Christensen divides disruptive innovation into two: new-market disruption and low-end disruption. Low-end disruption targets clientele who do not call for the full performance, something that is treasured by customers at the high end of the market. New-market disruption, according to Christensen, targets clientele whose needs were previously not served by current incumbents. When the rate at which products improve or progress surpasses the rate at which customers can adapt to these changes, then the low-end disruption occurs. The inability of the customers to keep up with the changing nature of the products creates a disadvantage on the side of the organization in the sense that customers are on a different page with the business organization in terms of developmental issues. The performance of the product might occasionally exceed the actual need of the customers .
According to Christensen, a disruption technology can be introduced in the market in case of such a situation. The purpose of such a disruptive technology is to produce a product that has relatively lower performance than the existing product. This would enable the organization gain a grip in the market.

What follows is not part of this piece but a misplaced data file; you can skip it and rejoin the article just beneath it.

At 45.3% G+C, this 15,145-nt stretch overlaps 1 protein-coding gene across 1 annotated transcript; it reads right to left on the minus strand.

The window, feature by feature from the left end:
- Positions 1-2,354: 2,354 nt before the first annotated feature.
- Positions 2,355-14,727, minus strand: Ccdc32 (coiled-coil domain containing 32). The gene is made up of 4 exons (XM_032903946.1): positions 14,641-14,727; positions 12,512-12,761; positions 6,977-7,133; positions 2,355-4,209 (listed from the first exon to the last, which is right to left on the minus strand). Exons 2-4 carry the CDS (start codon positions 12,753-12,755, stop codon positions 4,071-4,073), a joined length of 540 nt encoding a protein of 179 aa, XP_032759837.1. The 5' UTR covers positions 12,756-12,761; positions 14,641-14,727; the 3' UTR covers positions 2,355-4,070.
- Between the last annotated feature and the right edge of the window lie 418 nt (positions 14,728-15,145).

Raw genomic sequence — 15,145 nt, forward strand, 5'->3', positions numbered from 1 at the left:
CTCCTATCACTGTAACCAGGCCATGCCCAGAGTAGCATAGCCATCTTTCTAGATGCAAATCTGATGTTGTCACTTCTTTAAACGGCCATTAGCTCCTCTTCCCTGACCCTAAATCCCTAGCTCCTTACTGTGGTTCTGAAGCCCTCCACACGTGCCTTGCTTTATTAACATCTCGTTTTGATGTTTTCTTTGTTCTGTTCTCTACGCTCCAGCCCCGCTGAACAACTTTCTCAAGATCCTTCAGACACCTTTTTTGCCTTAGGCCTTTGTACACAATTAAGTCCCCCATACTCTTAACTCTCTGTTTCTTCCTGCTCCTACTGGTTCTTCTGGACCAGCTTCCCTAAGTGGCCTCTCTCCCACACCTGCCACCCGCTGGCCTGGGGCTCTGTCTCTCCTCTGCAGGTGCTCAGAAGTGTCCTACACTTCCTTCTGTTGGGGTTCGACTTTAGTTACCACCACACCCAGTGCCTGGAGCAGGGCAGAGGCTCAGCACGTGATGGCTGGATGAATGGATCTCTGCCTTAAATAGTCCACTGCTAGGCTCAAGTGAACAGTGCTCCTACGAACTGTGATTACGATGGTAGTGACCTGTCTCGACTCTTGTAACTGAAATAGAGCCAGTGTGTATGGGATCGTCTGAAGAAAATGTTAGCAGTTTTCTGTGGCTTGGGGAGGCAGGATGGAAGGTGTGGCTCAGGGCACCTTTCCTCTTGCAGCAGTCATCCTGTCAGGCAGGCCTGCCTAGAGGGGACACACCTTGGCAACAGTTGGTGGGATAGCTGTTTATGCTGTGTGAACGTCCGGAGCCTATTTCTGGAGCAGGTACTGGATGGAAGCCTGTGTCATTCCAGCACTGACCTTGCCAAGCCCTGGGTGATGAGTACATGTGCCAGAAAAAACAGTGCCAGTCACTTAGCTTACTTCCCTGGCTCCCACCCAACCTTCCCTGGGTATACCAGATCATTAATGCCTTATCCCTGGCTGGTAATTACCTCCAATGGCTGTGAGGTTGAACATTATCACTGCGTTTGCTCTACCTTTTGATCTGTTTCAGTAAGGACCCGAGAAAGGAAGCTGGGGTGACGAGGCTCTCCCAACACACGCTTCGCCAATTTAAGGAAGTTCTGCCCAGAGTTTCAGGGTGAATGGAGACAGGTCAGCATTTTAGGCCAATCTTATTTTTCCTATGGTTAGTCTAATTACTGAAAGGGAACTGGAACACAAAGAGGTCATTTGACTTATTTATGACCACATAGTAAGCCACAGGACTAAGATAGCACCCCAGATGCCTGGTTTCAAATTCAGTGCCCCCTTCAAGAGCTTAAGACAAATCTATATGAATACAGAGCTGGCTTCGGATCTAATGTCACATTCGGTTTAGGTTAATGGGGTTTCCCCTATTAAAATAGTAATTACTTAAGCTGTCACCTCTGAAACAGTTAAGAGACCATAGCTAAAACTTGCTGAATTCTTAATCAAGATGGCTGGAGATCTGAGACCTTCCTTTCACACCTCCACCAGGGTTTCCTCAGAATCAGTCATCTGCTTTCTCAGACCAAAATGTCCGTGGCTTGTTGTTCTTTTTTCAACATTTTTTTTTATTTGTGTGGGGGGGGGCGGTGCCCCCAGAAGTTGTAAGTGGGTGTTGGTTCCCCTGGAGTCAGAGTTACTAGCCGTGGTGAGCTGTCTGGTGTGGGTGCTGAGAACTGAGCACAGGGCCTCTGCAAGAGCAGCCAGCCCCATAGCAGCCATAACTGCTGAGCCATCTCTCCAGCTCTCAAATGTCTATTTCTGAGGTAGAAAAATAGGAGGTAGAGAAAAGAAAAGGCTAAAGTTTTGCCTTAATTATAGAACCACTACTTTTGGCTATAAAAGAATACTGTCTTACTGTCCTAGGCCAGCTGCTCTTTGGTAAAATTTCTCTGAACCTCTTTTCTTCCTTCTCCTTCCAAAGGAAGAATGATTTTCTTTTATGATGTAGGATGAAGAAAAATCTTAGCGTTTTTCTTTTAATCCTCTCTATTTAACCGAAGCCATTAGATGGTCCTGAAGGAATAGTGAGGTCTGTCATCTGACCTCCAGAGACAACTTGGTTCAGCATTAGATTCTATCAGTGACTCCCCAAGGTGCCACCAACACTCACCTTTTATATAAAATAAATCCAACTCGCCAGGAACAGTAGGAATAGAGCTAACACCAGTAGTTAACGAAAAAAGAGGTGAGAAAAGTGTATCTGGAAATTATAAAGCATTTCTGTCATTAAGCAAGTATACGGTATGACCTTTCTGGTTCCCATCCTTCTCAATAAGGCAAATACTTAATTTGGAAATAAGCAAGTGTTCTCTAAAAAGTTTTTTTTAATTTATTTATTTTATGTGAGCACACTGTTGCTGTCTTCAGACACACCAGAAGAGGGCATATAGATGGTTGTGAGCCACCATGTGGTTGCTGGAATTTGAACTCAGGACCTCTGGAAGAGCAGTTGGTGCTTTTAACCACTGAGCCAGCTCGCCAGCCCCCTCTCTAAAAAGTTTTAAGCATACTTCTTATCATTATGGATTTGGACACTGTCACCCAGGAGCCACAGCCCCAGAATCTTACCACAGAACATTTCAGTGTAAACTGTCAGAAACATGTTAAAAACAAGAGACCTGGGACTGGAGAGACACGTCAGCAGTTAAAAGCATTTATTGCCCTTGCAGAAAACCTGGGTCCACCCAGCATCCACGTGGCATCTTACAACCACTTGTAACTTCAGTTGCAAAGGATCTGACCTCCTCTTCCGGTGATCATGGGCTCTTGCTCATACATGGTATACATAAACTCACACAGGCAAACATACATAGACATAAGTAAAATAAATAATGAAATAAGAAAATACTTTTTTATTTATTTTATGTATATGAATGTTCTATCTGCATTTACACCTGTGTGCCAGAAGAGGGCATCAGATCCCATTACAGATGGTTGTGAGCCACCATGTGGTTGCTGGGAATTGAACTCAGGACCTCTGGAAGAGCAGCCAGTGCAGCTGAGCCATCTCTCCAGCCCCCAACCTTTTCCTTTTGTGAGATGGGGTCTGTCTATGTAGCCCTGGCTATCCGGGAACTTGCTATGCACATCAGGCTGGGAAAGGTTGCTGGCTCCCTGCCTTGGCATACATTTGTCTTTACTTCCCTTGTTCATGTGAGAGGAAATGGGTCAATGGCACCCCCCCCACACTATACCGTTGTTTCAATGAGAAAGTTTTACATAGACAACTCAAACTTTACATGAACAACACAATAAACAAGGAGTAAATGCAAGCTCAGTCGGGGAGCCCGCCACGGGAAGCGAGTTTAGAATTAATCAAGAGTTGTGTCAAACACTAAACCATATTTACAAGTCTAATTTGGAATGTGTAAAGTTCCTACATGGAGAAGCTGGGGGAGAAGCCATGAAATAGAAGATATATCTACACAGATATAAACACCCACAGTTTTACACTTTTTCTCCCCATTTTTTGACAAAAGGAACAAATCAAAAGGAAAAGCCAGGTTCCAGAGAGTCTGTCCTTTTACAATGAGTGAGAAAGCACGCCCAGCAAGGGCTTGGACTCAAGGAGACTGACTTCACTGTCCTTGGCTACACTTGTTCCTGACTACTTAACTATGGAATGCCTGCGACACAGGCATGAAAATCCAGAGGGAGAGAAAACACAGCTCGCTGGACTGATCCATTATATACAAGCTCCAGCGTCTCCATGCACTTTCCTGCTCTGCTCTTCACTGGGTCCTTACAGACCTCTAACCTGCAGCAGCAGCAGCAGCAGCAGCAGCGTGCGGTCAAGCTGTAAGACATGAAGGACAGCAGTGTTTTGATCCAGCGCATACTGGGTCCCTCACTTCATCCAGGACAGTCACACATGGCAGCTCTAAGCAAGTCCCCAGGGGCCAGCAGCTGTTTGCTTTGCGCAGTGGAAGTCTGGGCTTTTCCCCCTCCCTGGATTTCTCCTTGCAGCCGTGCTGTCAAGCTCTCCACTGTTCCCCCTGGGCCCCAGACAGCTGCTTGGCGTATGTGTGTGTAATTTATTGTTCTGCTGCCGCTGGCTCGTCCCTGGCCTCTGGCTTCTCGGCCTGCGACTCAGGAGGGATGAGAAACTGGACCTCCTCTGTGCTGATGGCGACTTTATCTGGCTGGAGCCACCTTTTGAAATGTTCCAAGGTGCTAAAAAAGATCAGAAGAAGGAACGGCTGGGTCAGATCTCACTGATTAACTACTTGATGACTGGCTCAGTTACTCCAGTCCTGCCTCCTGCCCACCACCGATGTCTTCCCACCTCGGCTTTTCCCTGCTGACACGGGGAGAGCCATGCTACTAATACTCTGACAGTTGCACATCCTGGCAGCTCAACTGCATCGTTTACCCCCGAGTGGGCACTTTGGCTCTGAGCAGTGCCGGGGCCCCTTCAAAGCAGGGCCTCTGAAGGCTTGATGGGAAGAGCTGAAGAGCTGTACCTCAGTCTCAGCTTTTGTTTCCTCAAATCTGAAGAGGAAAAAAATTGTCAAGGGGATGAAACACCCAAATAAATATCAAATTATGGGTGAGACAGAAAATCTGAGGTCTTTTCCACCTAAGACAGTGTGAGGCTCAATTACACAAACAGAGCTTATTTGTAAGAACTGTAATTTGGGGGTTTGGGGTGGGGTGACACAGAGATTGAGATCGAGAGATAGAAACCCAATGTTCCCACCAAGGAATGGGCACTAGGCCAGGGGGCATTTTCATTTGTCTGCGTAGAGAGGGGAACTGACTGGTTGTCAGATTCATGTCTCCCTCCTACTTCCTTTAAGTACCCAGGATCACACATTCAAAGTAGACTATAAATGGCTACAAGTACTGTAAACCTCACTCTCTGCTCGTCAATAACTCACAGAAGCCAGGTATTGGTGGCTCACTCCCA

Gradually, a disruptor gets hold of the entire market under the nose of the incumbent. This disruptor, targets customers who arouse a lower interest to the incumbent i. e. the least profitable customer. Such customers, according to Christensen, are not willing to pay any extra cent for improvements on the product. They would instead pay for a product they consider to be good enough for them. After the disruptor has gained a foothold/grip of such a customer, the next objective of the disruptor becomes to expand and extend the profit margin. The disruptor innovates to get the attention of a customer who would be ready to pay for something extra for better quality. The incumbent is not so interested in these less profitable segments of the market, which allows the disruptor to exploit these areas. The incumbent would only target the attractive areas of the market, and with time, the disruptor would have taken up the better part of the market leaving the incumbent to operate on a small share of the market. New-market disruption, according to Christensen, occurs when a certain product fits in an emerging market section that is not served by the existing incumbents in the particular industry.